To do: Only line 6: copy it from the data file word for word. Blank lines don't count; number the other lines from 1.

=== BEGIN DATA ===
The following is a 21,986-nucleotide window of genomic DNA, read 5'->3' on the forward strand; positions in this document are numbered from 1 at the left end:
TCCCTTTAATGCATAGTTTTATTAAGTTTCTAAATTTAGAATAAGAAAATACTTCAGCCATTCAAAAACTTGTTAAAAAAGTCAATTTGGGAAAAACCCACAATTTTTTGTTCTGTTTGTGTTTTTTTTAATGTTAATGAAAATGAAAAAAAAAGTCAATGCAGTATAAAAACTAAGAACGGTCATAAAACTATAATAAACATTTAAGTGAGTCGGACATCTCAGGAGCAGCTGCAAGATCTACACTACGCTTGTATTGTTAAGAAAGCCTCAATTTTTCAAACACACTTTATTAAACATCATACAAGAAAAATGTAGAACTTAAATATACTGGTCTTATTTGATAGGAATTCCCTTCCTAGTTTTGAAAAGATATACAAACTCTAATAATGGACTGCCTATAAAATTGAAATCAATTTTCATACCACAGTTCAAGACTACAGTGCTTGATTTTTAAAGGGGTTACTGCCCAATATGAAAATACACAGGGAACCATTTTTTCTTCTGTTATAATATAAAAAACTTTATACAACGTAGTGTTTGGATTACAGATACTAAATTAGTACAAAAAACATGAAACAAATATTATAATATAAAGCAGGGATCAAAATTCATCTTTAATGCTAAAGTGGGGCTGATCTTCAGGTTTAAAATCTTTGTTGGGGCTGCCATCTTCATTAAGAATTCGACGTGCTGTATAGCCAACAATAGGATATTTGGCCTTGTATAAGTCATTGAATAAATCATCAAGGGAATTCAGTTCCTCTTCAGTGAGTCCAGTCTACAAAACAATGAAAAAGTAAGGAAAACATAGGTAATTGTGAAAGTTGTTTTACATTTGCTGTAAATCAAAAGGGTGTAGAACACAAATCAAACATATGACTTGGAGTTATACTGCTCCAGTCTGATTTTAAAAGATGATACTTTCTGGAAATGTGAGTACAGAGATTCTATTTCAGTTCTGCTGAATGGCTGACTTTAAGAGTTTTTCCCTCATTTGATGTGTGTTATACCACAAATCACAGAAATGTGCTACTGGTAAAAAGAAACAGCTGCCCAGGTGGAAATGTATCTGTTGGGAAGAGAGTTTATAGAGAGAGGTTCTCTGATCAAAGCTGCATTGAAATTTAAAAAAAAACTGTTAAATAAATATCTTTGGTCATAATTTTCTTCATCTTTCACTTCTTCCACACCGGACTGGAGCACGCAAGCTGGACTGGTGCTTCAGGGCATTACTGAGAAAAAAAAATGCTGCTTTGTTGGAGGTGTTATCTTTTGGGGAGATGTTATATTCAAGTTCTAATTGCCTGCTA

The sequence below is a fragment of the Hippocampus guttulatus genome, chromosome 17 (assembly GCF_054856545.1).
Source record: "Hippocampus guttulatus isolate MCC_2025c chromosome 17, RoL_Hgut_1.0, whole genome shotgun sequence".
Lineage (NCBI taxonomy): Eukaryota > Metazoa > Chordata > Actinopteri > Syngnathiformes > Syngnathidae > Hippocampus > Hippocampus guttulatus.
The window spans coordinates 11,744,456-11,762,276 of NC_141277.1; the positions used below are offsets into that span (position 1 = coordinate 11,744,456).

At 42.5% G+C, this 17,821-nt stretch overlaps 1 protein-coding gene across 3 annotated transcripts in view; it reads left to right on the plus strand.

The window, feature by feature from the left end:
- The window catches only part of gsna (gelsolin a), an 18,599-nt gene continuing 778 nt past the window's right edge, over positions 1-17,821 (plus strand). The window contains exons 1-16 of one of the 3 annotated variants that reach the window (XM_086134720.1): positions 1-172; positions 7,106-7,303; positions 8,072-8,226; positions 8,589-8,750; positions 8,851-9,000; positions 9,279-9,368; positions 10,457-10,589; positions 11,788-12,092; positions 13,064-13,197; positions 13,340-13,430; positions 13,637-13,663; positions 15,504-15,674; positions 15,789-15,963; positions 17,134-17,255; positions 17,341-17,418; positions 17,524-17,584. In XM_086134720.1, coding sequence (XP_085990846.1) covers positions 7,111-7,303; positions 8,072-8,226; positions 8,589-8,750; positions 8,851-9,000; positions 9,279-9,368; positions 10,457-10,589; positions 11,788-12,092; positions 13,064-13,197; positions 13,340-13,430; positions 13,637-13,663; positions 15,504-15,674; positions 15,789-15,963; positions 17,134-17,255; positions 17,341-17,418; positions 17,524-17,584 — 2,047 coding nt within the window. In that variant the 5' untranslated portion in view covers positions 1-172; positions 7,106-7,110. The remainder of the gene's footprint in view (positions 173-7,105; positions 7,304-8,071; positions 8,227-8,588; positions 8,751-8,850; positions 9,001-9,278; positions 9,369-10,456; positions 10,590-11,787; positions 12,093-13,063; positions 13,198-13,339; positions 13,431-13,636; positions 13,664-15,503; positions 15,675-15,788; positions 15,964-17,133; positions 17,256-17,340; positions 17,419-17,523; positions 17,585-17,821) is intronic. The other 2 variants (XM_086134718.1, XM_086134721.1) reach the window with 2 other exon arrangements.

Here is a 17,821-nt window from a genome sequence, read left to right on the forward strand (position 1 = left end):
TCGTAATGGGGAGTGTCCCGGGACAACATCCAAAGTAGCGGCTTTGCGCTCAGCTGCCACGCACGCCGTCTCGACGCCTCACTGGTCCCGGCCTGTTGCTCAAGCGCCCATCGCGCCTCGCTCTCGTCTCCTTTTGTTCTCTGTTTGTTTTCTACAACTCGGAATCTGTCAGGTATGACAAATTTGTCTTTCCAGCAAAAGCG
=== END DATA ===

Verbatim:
The window spans coordinates 11,744,456-11,762,276 of NC_141277.1; the positions used below are offsets into that span (position 1 = coordinate 11,744,456).